Since I don’t have very much time left in Santiago, I’m trying to take advantage and do lots of fun or interesting things. Of course I’m also working more than full time, trying to keep up with blogging, start selling stuff from my apartment and various other tramites, which results in a less than ideal amount of sleep. However, as someone somewhere once said, I’ll sleep when I’m dead.
Today I want to talk about La Ruta de las Picadas. A few weeks ago Eileen invited me along and I hardly ever say no to Eileen, so I went. A picada is a restaurant that is cheap, has good food, and has some sort of history. Rarely do these types of places advertise; it is mostly by word of mouth. One place we went to, El Rincón de las Canallas, required a password to enter.
We went to four places, each featuring Chilean food and terremotos, which is a popular Chilean drink made from green white wine (pipeño), fernet (a liquor popular in Argentina) and pineapple ice cream. The best part, for me, is the pineapple ice cream! Terremoto means earthquake, and the legend goes that after one of these drinks, you feel like the earth is quaking.
Here are the places we visited, in order of best to worst.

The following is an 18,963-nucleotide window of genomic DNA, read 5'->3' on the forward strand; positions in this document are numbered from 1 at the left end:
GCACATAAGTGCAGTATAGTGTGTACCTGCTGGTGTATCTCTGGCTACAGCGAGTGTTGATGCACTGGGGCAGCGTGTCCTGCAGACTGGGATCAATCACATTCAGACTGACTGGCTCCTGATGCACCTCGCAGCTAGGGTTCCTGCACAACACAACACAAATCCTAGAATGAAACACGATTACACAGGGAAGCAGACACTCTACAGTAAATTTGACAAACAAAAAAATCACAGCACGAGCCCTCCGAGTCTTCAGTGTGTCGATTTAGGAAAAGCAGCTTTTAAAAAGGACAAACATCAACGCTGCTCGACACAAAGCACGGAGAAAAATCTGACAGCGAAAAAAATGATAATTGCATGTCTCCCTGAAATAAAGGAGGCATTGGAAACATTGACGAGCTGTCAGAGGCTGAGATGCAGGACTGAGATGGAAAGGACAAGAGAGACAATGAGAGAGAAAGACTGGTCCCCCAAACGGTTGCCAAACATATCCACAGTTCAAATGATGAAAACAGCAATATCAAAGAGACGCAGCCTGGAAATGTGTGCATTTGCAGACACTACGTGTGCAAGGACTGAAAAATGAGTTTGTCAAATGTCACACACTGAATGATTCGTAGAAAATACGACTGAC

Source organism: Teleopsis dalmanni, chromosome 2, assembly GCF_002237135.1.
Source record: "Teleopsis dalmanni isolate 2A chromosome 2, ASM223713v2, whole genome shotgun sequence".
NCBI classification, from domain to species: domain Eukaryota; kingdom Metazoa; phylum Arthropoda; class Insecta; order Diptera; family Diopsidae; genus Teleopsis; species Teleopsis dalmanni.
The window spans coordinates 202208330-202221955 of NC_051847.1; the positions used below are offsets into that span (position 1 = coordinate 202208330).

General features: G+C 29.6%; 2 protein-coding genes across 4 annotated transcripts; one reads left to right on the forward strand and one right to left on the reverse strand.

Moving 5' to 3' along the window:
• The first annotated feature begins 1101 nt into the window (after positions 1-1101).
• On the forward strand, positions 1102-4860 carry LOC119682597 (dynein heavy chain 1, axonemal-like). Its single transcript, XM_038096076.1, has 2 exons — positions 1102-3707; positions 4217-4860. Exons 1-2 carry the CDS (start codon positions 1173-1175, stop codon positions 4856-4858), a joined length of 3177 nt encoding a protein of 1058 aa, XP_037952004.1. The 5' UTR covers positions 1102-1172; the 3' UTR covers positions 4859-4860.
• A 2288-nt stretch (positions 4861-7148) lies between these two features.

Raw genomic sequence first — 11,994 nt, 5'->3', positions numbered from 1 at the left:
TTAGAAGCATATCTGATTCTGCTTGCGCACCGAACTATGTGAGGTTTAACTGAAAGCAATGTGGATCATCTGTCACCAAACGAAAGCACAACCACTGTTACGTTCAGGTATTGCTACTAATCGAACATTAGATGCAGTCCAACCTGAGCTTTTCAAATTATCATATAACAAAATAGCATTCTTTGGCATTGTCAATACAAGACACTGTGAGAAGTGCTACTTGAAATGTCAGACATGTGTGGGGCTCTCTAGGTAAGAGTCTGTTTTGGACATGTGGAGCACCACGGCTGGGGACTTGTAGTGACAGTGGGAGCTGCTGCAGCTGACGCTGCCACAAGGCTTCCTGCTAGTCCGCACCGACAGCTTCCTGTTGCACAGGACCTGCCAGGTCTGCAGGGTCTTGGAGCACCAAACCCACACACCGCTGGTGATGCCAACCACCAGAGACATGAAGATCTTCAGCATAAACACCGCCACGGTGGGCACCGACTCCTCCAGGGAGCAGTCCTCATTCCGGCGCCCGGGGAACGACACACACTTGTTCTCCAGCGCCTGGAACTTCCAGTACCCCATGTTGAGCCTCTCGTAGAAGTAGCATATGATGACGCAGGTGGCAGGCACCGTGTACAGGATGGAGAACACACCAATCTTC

La Pipa del Serrano
This is the only place I would actually consider coming back to, even though it was home to the not so yummy veggie sandwich. It had a nice ambiance, it was clean, and there was a guy playing guitar and singing traditional Chilean music. It’s on Serrano 299, near Metro Universidad de Chile, about three blocks south of the Alameda.
El Rincón de las Canallas
This place was interesting because of its history. I can’t remember the whole story, but it was a place for people against the dictatorship during the 1980s. During that time, there was a password to get in, and it changed every day. Patrons would listen to a certain radio DJ who would subtly insert the secret phrase during his radio show. Now, there is still a password but everyone knows it: “Chile Libre”.
The food we ate wasn’t anything special and I didn’t really like the maremoto (aka tsunami, aka a terremoto with fruit) but it was fun to see the decoration and all of the business cards and writing on the walls by the patrons. I made sure to leave my mark too. 🙂 It is located at Tarapaca 810, on the corner of San Francisco.
We didn’t eat here, we just poked our heads in. I don’t really feel compelled to go back though!
Las Tejas de San Diego
This was by far my least favorite place. It is an old theater with all of the seats taken out. Apparently Chico Trujillo and other famous Chilean bands sometimes play here. But honestly, that wouldn’t make me want to go back. What really grossed me out was a giant dumpster in the middle of the tables where the waiters threw away the empty plastic terremoto cups and dirty napkins. Gross! However, the terremoto was ok, although I have to admit I mostly just ate out the pineapple ice cream.
If you would like to go on this tour, get in touch with Corporación Cultural Gestarte.